Homeworkers worked nearly twice as many unpaid overtime hours as those who never worked from home, says ONS Business News

People who worked from home in 2020 worked around six unpaid overtime hours per week on average, nearly double the number of unpaid overtime hours worked by those who never worked from home, according to the Office for National Statistics (ONS).

In its latest analysis of the UK homework situation, the ONS found that people who work from home to any degree consistently work longer hours than those who have never worked from home. .

In 2020, those working from home worked an average of 32.3 hours per week, compared to an average of 27.7 hours per week worked by people working outside the home.

According to the ONS, unpaid overtime was highest for those who recently worked from home between 2011 and 2019.

But in 2020, the hours worked by each group working from home converged to around six hours, while the number of unpaid overtime hours worked by those who never worked from home remained largely unchanged at 3.6 hours. per week on average.

Employees working from home also took fewer sick days, equivalent to just two days per worker in 2020. By comparison, those who never worked from home took the equivalent of 4.3 sick days. per worker.

The sickness absence rate, which is the percentage of work hours lost due to illness, declined among those who worked predominantly from home. The ONS said this could be attributed to working from home resulting in less exposure to germs and therefore minimizing some of the usual sickness absences.

In contrast, the sickness absence rate among people who reported that they only sometimes worked from home rose to 2.7%, equivalent to 5.1 days lost per worker in 2020.

Before the coronavirus pandemic hit in 2020, the ONS had said there was a “wage penalty” for people who worked primarily from home. Homeworkers were paid an average of 6.8 percent less than those who never worked from home.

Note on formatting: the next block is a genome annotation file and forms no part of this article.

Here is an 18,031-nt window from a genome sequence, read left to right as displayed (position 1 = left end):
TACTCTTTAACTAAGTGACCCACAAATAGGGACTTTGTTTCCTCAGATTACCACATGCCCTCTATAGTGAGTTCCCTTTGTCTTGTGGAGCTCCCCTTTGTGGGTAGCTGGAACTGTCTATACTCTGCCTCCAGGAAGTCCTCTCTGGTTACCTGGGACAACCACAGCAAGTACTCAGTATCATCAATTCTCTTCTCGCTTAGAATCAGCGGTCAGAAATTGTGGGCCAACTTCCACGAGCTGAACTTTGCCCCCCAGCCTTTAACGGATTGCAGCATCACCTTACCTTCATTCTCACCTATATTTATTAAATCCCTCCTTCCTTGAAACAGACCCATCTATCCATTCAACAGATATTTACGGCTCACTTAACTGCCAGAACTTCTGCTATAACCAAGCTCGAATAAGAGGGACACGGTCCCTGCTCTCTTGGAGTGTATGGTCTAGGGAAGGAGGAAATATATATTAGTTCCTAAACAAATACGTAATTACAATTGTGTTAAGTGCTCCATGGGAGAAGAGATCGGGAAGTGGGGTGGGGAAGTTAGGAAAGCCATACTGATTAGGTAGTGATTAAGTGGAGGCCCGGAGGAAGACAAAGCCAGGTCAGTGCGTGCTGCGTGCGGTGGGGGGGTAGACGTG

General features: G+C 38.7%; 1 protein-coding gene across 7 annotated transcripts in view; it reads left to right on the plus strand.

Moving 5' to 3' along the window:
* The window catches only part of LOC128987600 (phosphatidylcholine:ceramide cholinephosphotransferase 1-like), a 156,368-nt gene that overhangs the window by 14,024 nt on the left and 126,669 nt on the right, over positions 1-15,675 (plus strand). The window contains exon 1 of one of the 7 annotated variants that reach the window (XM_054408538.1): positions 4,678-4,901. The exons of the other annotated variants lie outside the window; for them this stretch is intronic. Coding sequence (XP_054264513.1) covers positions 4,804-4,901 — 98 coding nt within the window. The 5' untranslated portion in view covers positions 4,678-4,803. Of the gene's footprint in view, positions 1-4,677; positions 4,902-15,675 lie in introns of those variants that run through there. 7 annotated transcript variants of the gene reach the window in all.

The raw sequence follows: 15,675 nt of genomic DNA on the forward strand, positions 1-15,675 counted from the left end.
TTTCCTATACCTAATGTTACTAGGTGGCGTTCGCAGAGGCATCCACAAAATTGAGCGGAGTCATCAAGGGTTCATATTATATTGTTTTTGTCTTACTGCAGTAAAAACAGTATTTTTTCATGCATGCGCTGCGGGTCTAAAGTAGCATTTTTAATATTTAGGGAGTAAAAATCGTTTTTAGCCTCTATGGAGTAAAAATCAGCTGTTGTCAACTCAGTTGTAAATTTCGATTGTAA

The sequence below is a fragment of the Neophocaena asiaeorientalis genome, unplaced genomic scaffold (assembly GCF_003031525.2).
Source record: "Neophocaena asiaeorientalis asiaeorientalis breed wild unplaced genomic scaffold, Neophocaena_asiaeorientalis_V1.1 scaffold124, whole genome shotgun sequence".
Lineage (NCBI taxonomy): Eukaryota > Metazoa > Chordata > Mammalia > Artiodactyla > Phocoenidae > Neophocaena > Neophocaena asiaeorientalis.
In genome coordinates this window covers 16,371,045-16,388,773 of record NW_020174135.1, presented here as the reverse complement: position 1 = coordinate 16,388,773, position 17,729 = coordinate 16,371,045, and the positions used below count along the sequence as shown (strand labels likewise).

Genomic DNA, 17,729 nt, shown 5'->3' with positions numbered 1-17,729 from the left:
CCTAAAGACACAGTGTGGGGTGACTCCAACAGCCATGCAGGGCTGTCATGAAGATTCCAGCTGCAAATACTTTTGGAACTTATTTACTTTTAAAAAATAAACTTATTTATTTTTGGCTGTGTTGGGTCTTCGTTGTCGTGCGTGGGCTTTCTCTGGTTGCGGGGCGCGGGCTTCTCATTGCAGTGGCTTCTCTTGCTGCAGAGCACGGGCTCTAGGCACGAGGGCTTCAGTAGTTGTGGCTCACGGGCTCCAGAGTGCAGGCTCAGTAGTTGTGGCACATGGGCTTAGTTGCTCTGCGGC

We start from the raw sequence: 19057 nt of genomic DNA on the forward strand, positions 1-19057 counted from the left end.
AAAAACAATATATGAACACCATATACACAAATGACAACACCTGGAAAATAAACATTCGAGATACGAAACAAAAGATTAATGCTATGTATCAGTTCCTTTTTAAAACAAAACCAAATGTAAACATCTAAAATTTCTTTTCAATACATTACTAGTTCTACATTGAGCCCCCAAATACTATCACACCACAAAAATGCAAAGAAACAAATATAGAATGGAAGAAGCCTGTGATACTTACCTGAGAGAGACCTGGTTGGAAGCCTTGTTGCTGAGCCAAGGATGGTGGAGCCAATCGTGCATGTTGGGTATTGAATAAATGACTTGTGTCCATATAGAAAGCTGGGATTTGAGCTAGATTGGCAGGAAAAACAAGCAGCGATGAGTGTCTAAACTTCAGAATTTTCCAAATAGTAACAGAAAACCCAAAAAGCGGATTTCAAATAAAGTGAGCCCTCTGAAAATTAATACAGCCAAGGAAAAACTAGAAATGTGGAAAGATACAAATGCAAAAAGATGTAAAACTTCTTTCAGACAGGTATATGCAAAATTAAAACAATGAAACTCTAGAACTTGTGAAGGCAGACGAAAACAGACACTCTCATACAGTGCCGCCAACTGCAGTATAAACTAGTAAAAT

But that gap has narrowed over time as working from home becomes a more widely accepted form of flexible working.

When the nationwide lockdown was announced and working from home became compulsory for a large number of employees, those who worked primarily from home were paid 9.2% on average than those who never worked from home due to the ability to continue working despite the lockout restrictions.

Employees in higher-paying jobs are also more likely to be able to work from home, according to previous studies, which led to an increase in the average salary of those who worked primarily from home.

The ONS has also found ‘substantial variation’ in the degree of homeworking in different parts of the UK, with London and surrounding areas showing the highest rates of homeworking, while many parts of Scotland and the north have the weakest.

The regions with the lowest home work rates were Thurrock, Birmingham, Lincolnshire, Blackpool, South Ayrshire and parts of Northern Ireland.

The variation is largely due to the types of industries that predominate in different areas. In London, the higher proportion of financial and professional services industries contributed to higher rates of homeworkers.

“Our evidence suggests that the success of working from home varies enormously between those who worked primarily from home and those who mixed work from home and work outside,” the ONS said.

“This suggests that the flexibility of working from home in the future may be the key to its success.”

More about this article: Read More
This notice was published: 2021-04-19 16:12:16